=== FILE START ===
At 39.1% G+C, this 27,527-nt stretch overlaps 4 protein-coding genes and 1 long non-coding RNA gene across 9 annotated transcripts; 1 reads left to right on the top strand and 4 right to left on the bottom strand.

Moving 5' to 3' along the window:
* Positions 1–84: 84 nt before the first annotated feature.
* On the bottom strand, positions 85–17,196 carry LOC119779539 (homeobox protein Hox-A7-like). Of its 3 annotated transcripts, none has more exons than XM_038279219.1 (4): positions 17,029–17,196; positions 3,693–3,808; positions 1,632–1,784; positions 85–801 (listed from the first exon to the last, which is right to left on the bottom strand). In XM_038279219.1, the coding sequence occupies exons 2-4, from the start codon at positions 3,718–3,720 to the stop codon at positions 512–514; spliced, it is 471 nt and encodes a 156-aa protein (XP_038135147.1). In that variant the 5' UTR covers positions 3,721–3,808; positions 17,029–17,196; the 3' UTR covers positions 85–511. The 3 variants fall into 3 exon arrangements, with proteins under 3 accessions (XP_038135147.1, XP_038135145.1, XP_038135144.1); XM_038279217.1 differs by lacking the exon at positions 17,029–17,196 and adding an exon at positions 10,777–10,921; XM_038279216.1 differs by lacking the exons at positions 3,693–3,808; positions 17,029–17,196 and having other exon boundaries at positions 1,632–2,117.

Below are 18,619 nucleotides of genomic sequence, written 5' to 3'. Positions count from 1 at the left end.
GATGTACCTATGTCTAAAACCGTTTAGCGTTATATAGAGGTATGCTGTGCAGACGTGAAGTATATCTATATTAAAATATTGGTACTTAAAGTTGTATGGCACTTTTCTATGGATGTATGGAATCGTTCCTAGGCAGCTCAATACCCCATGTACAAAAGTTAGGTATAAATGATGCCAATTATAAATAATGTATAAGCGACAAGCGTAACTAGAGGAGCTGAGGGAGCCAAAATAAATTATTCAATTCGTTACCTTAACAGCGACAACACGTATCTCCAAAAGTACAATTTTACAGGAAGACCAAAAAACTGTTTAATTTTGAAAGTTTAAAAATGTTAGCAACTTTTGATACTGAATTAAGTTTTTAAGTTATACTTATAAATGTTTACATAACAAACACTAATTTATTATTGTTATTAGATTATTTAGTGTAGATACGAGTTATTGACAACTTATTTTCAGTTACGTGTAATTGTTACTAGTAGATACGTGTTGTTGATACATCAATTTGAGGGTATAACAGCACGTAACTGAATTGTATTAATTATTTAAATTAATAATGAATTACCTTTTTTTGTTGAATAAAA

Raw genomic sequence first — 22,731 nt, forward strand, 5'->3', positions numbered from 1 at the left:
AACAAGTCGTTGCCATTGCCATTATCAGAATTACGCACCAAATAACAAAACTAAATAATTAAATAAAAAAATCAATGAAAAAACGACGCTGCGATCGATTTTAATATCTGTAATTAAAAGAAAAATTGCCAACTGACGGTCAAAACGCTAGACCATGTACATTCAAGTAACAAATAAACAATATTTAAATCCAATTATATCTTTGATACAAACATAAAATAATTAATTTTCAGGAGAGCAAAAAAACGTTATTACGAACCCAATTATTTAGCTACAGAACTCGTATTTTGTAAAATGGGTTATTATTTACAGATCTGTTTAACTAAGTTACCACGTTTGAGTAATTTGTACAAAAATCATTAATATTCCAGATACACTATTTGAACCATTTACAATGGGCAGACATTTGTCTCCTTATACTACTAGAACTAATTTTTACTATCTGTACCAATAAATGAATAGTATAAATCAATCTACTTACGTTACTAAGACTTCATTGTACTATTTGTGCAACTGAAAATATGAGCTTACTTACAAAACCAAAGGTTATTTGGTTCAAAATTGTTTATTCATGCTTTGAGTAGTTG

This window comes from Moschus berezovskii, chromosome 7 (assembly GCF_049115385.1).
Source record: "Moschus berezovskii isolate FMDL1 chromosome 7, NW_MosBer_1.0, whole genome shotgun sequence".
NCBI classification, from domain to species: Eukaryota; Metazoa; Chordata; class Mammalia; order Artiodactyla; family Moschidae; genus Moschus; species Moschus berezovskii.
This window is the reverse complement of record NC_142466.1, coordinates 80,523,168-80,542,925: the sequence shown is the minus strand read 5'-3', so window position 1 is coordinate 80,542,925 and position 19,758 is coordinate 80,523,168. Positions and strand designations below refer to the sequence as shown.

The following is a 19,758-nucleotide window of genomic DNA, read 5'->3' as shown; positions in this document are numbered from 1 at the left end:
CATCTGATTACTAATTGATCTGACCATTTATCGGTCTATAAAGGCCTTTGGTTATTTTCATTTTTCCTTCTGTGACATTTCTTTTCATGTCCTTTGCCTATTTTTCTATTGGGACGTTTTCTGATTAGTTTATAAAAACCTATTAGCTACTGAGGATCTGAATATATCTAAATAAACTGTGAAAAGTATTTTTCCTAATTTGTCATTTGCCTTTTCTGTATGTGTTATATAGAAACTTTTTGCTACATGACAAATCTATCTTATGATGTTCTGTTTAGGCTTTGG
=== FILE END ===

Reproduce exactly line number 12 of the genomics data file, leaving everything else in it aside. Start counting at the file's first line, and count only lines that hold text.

This window is the reverse complement of record NC_142466.1, coordinates 80,523,168-80,542,925: the sequence shown is the minus strand read 5'-3', so window position 1 is coordinate 80,542,925 and position 19,758 is coordinate 80,523,168. Positions and strand designations below refer to the sequence as shown.